The tarsi (tarsal plates) are two comparatively thick, elongated plates of dense connective tissue, about 10 mm (0.39 in) in length for the upper eyelid and 5 mm for the lower eyelid; one is found in each eyelid, and contributes to its form and support. They are located directly above the lid margins. The tarsus has a lower and upper part making up the palpebrae.
The tarsi and their ligaments. Right eye; front view.
The right eye in sagittal section, showing the fascia bulbi. (Tarsi labeled at right.)
|Latin||tarsus superior, tarsus inferior|
The superior tarsus (tarsus superior; superior tarsal plate), the larger, is of a semilunar form, about 10 mm (0.4 in) in breadth at the center, and gradually narrowing toward its extremities. It is adjoined by the superior tarsal muscle.
To the anterior surface of this plate the aponeurosis of the levator palpebræ superioris is attached.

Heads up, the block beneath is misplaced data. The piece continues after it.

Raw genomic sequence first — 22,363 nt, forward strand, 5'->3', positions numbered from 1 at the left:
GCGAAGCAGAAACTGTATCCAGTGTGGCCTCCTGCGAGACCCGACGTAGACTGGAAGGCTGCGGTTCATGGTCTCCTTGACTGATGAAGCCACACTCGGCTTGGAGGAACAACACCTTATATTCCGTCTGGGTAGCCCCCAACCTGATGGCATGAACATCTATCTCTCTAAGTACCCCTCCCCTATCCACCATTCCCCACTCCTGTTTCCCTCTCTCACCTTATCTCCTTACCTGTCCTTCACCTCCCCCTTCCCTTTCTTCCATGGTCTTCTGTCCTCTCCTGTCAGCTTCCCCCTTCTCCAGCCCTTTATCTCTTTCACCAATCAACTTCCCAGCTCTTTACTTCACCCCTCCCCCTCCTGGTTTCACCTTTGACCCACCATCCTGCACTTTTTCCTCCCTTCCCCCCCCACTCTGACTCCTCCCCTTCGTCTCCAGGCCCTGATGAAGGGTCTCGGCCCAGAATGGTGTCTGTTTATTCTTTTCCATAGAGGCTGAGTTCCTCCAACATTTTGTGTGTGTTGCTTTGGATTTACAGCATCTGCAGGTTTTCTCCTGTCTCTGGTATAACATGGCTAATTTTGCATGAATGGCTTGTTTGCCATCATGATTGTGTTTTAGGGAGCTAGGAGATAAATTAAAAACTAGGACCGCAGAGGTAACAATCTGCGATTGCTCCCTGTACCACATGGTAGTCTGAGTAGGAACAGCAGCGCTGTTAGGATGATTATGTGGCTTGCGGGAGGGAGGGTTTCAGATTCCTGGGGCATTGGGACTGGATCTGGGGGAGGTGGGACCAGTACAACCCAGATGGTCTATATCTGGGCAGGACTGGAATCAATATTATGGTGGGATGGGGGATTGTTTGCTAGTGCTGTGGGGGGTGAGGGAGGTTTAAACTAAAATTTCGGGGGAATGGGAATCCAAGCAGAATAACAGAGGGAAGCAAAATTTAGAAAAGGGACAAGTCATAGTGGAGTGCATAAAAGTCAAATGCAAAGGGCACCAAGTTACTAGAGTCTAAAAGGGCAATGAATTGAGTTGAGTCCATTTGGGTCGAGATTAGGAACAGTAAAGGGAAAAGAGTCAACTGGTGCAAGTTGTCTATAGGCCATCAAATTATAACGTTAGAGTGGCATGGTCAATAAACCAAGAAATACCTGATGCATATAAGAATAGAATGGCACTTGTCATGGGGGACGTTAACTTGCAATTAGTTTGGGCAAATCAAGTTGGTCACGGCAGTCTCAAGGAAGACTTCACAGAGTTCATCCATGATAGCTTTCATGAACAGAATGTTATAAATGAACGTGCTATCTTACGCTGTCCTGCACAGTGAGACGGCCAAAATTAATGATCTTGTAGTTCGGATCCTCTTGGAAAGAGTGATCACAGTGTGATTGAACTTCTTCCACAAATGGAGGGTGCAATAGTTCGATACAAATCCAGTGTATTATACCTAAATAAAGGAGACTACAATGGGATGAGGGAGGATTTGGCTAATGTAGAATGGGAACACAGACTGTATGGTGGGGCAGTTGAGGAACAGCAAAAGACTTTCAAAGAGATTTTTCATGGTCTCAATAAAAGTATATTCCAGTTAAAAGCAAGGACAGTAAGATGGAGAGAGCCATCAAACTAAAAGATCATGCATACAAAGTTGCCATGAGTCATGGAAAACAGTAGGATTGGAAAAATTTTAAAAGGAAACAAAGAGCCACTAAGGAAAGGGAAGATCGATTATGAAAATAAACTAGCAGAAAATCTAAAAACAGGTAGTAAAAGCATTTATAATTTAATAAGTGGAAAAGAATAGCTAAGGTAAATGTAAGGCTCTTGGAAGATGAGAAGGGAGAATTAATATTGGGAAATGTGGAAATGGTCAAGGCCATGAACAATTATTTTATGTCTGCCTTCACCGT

The inferior tarsus (tarsus inferior; inferior tarsal plate) is smaller, is thin, is elliptical in form, and has a vertical diameter of about 5 mm (0.2 in). The free or ciliary margins of these plates are thick and straight.
The attached or orbital margins are connected to the circumference of the orbit by the orbital septum.
The sulcus subtarsalis is a groove in the inner surface of each eyelid.
Along the inner margin of the tarsus are modified sebaceous glands known as tarsal glands (or meibomian glands), aligned vertically within the tarsi: 30 to 40 glands in the upper lid, and 20 to 30 in the lower lid, which secrete a lipid-rich product which helps keep the lacrimal secretions or tears from evaporating too quickly, thus keeping the eye moist.
- "eye, human". Encyclopædia Britannica. 2008. Encyclopædia Britannica 2006 Ultimate Reference Suite DVD 2008
- Martini, 2006[full citation needed]